William Collins was a great English Painter and artist. He was born in Great Titchfield Street, London. A master in landscape painting, he was a gifted person since childhood.
William Collins’ Family Background and Early Childhood
His father came to London from his native place, Wicklow. He studied in the school of Royal Academy and started painting landscapes. In 1807, he sent two landscapes.
Early Works of William Collins
During his school, in the year 1809, Collins released his three paintings:
“Boy At Breakfast”
“Boy’s with a Birds Nest”
“Portrait of Master Lee as he spoke the Prologue at the Haymarket Theatre”
William Collins: Early Breakthrough and Patronage
Mr Lister was his first patron. He purchased his painting “Boys with a Birds Nest”. Collins became famous for his painting, “The sale of the pet lamb” which was sold for a hundred and fifty guineas in 1812.
By now, he had become the chief supporter and breadwinner of his family. He found many patrons like Sir John Leicester, Sir Robert Peel and Sir George Beaumont. From 1812 to 1820, Collins painted several portraits. Two of them, “The Blackberry Gatherers” and “The Birdcatchers” in 1814, made him an associate of the Royal Academy.
Royal Connections and Advancement of Painting Career
1820, William Collins was elected a Royal Academician, with his diploma picture, “The Young Anglers”. Two years later, he married Miss Harriet Geddes, the daughter of Andrew Geddes.
During this time, he continued to exhibit his paintings in Scotland and England.
William Collins joined as a librarian in The Royal Academy in 1840 to 1842. He resigned from the services as he found it hard to discharge his duties with full ardour and fervour. He moved to a large mansion at 1 Devonport Street, Hyde Park Gardens in 1843. In 1840, he visited Germany. Later in 1842, The Shetland Islands.
William Collins’s accomplishments
Collins etched several plates. Most of them are displayed in the Department of Prints and Drawings in The British Museum, besides the folio volume made of choice impressions of engravings and works.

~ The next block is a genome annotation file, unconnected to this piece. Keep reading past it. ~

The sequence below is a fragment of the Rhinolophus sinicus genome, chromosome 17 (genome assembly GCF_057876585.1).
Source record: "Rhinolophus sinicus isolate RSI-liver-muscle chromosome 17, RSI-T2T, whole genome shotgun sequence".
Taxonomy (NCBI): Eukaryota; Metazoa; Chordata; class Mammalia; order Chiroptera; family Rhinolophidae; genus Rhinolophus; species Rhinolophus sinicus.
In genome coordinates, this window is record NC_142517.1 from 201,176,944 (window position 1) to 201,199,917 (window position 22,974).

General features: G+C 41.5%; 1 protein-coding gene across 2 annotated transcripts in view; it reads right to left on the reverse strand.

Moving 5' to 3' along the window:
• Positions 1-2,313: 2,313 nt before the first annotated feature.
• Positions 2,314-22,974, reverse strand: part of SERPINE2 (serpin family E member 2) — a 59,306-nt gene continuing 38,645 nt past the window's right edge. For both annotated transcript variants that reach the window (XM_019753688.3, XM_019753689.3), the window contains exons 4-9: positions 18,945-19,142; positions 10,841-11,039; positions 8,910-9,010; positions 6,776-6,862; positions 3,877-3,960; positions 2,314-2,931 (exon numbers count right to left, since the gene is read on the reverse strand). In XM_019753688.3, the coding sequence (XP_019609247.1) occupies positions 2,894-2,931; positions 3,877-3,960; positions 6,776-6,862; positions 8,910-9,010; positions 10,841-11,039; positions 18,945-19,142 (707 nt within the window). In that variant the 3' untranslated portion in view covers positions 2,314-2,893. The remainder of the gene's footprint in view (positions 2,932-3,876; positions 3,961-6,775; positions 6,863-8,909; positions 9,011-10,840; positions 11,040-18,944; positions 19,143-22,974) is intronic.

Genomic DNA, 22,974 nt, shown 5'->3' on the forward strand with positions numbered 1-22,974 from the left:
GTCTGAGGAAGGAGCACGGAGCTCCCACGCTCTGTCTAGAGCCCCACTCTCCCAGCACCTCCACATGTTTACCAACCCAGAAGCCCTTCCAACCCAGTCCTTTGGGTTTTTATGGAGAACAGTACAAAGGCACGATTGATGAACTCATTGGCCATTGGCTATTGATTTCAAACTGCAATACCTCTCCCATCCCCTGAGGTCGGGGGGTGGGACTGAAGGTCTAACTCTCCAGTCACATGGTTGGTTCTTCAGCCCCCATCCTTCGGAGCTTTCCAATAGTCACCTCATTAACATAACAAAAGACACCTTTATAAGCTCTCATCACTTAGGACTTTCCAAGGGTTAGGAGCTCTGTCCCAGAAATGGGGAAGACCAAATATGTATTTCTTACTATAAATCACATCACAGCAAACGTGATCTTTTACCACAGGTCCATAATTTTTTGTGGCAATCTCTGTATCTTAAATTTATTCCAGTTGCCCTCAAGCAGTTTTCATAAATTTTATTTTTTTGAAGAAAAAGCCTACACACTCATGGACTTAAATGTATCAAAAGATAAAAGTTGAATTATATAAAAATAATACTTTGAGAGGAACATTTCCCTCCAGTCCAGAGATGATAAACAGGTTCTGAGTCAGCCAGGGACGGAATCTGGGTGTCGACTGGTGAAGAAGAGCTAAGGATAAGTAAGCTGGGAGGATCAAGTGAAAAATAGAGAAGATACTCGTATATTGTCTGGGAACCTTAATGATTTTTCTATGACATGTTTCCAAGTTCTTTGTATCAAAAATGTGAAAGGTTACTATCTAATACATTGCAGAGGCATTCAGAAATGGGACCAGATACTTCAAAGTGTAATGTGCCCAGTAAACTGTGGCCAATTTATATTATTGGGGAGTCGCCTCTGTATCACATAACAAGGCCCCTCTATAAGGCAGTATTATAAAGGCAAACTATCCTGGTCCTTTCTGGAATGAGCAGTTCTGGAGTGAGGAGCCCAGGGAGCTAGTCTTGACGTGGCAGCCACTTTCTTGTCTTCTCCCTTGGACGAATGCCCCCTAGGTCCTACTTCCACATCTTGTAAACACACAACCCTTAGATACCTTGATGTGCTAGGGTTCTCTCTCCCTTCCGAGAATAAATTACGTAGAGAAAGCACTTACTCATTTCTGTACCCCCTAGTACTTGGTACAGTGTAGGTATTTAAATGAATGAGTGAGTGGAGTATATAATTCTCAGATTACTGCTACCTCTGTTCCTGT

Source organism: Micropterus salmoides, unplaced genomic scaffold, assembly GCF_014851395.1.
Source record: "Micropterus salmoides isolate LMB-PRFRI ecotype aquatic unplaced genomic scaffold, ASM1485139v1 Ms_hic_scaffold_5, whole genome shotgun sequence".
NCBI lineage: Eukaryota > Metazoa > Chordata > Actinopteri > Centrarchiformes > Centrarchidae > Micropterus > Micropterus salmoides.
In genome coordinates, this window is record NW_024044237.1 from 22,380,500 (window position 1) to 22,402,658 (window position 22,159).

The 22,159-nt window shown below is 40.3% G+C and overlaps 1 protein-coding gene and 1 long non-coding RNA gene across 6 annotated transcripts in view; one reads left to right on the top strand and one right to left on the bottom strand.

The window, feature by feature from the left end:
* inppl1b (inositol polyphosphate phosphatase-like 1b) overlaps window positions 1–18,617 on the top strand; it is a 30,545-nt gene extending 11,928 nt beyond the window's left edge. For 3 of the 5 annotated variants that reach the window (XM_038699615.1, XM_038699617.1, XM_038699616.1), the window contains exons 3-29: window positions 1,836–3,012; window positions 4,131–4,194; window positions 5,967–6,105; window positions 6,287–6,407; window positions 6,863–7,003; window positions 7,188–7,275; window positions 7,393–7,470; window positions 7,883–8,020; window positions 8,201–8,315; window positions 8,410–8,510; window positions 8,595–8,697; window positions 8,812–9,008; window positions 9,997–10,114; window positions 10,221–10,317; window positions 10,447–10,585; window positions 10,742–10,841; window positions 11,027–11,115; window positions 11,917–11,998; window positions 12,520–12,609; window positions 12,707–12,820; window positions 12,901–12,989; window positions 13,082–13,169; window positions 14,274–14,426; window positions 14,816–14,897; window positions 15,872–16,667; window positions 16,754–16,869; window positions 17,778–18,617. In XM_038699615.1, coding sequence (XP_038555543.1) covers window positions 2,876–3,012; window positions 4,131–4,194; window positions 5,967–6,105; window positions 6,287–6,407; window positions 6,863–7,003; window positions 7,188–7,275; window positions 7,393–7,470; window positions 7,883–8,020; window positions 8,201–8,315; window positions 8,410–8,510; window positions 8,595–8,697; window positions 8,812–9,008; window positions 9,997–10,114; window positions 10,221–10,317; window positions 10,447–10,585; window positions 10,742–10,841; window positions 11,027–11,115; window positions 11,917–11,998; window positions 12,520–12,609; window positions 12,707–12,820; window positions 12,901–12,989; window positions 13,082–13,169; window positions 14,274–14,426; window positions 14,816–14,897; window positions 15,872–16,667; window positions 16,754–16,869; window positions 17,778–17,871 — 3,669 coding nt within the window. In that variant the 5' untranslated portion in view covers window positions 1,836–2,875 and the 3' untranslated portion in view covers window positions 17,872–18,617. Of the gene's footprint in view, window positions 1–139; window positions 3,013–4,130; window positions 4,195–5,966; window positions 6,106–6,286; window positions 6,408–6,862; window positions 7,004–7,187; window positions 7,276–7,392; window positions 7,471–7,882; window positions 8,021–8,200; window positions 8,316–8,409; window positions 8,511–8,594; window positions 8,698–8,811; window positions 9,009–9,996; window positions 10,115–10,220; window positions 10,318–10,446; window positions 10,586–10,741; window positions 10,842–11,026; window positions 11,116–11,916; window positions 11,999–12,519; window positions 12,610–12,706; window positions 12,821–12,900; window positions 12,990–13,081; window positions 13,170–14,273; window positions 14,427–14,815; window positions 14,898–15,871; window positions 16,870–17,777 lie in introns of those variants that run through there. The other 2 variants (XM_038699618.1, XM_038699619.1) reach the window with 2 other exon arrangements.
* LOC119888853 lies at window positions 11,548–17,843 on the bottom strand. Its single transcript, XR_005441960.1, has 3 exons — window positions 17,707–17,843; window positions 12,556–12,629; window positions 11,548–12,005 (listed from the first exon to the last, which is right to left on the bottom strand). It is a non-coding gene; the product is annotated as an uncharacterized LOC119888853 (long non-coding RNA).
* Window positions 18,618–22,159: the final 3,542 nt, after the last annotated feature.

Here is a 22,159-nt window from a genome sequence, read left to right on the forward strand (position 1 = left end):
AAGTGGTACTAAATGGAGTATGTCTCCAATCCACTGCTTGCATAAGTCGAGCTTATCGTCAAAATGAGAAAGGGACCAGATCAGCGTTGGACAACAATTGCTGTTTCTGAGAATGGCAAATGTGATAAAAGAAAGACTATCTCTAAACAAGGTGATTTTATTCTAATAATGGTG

Collins Exhibited 124 pictures at the Royal Academy. At the British Museum, he exhibited 45 Works. All his works are great works of art. One of his last works and also a very grand one commenced at Torquay in 1845.
He is known to achieve perfection in the middle of his life, from 1835 to 1840. During this time, he occupied himself greatly to learning and advancing the nuances of painting and art. He got ill by sketching at Sorrento. After which he returned home and began painting several pictures from Italian life.
Death of William Collins
Collins dies because of a heart disease terminating in dropsy in Devonport street on 17 February 1847 and was buried in the cemetery of the church at St. Mary Paddington. He left two sons, William Wilkie Collins, a novelist by profession and the younger, Charles Alston Collins, a painter.
The grave now stands isolated in the north side of St Mary’s Church, after the church was converted to a public park in 1881. The grave is vandalised. Even the cross is missing. It has become dilapidated. The inscription is eroding.
William Collins’s Legacy
The grave stands testimony to Mr Collins with the immortal remains of one of the most successful painters in the history of England. Collins was one of the most prolific painters and left behind many great works and pieces of art. Some of them include “Rustic Civility” in 1833; “Children on a Mountain Top”; “Barmouth sands in 1835 at Guildhall Gallery, London”; “Scene from the Caves of Ulysses at Sorrento” in 1841.
Today his work is in The Victoria and Albert Museum and Tate Britain in London.